CES: Sony putting 3-D on laptops and photo and video cameras; no tablet yet


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Sony announced at CES that it is putting 3-D on just about every visually related product it makes, with a full line of 3-D point-and-shoot cameras, 3-D camcorders, 3-D laptops and someday 3-D screens that sit inches away from your eyes.

The electronics giant touted its product line for 2011, ‘a year in which 3-D becomes personal,’ with presentations by Sony executives, led by Chief Executive Howard Stringer at a news conference at the Las Vegas Convention Center as a part of the Consumer Electronics Show.


And Sony isn’t just hoping you’ll buy its 3-D movies and watch its 3-D TV channel -- called 3Net and launching in three months with assistance from the Discovery Channel and Imax -- it’s hoping you’ll make some 3-D content of your own, with its products of course.

Glasses will be required to see the 3-D images on Sony’s Vaio F Series laptop, as well as the video and photos captured by its Cyber-Shot cameras.

However, on the back of its Flip cam rival, the Bloggie 3-D, is a glasses-free 3-D screen 2.4 inches big, which plays back the depth-added videos and photos a user shoots. And one model of Sony’s 3-D camcorders, the HDR-TD10, has a glasses-free 3.5-inch display.

The HDR-TD10 records in full high definition, with a 1080p resolution, and 3-D videos a consumer makes can be viewed on a 3-D TV via an HDMI cable. The camcorder will ship in April for about $1,500, Sony said. It will feature two lenses, two processors and two image sensors to record the 3-D images, and the camera packs a 64-gigabyte hard drive.

The 3-D Bloggie, which also records in full 1080p HD, will sell for about $250 and feature an 8-gigabyte flash drive and a 5-megapixel resolution and arrive in stores in April as well.

A Vaio laptop with a 3-D-compatible screen, dubbed the F Series, will arrive in stores later this year for about $1,700. The F Series will feature a full 1080p HD screen of 16 inches, with a TV-style 16:9 aspect ratio. Other features include a built-in Blu-ray drive and an Intel Core i7 processor. Pre-orders are being taken for the 3-D laptops at


Sony displayed a glasses-free 3-D screen on a portable Blu-ray player, but that was just a prototype, as was a 3-D head-mounted display that looked somewhat like the eyepiece worn by the comic book character Cyclops from X-Men.

The head-mounted prototype is made up of two OLED displays that send a unique image to each eye to create the 3-D effect.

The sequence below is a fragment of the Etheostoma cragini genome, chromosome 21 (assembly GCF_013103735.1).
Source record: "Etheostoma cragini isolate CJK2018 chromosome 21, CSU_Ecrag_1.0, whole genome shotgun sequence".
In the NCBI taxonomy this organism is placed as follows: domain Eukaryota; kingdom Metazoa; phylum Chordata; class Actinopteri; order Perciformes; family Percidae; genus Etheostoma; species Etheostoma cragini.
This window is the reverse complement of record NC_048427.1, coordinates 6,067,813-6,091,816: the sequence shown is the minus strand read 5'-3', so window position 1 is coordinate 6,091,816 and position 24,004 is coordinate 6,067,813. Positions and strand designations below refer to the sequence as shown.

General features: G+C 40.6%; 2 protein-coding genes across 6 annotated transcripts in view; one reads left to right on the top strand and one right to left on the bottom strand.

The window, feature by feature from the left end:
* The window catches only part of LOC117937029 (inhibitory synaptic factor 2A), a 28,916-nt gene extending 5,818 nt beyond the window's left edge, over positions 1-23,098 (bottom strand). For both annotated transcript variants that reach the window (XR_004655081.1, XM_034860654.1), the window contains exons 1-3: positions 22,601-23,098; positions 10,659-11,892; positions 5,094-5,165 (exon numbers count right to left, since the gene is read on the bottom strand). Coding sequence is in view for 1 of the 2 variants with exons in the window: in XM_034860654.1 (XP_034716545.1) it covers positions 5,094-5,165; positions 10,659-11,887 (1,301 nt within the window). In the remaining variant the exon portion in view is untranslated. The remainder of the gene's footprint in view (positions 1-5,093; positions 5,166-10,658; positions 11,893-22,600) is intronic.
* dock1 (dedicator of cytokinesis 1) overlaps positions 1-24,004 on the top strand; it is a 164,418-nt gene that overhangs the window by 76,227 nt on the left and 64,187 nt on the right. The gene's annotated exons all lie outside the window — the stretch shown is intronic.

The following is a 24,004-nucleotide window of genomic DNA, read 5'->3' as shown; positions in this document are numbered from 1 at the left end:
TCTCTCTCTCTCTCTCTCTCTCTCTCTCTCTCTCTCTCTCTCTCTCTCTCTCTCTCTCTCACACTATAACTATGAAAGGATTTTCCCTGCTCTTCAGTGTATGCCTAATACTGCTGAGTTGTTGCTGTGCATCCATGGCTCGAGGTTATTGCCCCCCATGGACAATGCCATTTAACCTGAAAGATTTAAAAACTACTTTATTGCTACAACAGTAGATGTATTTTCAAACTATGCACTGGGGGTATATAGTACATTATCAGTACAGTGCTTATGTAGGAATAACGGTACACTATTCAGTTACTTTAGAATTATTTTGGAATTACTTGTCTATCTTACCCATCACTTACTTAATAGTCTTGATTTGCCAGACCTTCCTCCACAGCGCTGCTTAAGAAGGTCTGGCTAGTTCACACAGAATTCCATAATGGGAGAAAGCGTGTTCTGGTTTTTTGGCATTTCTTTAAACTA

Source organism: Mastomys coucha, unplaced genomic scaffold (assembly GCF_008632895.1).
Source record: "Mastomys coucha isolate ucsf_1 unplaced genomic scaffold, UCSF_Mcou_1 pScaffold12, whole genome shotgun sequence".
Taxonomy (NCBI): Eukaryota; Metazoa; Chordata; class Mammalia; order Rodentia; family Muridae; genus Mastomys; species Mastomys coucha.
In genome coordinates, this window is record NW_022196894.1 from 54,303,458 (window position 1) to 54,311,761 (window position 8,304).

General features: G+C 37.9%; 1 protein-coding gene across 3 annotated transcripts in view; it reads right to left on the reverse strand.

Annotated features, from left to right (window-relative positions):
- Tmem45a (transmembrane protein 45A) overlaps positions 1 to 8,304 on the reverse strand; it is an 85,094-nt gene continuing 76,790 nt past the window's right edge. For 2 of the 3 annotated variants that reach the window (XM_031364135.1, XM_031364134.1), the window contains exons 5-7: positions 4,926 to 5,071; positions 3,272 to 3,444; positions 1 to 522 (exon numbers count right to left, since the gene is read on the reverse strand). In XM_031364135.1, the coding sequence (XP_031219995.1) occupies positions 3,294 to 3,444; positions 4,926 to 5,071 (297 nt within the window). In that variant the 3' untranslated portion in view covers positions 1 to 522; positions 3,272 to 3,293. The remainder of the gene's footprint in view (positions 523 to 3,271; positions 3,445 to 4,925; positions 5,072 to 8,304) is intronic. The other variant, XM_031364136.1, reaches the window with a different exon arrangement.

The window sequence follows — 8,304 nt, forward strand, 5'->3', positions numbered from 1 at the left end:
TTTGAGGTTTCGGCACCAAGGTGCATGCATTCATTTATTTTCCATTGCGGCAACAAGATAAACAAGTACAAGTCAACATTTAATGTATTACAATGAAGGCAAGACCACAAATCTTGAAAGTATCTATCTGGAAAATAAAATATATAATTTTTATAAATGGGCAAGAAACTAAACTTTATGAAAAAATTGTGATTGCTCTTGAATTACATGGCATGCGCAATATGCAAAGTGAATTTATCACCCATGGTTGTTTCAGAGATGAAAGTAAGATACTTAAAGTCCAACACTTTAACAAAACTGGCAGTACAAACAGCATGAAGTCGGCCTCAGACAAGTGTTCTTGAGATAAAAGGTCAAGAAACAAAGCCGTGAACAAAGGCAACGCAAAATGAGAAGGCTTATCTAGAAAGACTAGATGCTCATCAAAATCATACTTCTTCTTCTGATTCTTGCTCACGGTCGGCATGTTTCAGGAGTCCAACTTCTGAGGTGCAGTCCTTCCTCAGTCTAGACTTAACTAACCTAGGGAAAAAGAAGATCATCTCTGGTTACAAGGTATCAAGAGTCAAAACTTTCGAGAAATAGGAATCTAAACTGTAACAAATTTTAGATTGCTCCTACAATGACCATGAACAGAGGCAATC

Sony also showed off -- at its CES booth and not onstage -- three prototype glasses-free TVs for home use: a 24.5-inch OLED screen and a 46-inch and a 56-inch LCD set.

Kazuo ‘Kaz’ Hirai, head of Sony Computer Entertainment, made some non-3-D teases, saying PlayStation-related products in the mobile space would be arriving later in the year, and he said Sony was working on a tablet.

But Hirai and Sony offered no details on the tablet, what it would look like or when it would arrive, just that it was being worked on.

Sony also announced a monthly subscription music streaming service called Music Unlimited, which will be offered this year through its Qriocity streaming media platform on its Internet-connected TVs and PlayStation 3. Just how much the service will cost, or an official release date, wasn’t disclosed.


Aside from 3-D, Stringer said Internet-connected TVs were Sony’s other main consumer push, estimating that more than 50 million TVs will be Internet-enabled worldwide through Sony’s PlayStation 3, Wi-Fi Blu-ray players and Internet-connected TVs.

‘This is a significant base of connected products,’ he said. ‘Size does matter.’

Before getting into the flurry of 3-D-related announcements, the presentation was started with a scene in 3-D from the Sony Pictures movie ‘The Green Hornet,’ which hits theaters Jan. 14.

After the preview, which the crowd watched with 3-D glasses, a rotating platform on the stage showcased the Black Beauty car from the movie, with Stringer and ‘Green Hornet’ stars Seth Rogen and Jay Chou.

Standing alongside the two Hollywood celebrities, Stringer said with little laughs, ‘You’ve got to think that this car makes James Bond’s Aston Martin look sissy, doesn’t it?’


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-- Nathan Olivarez-Giles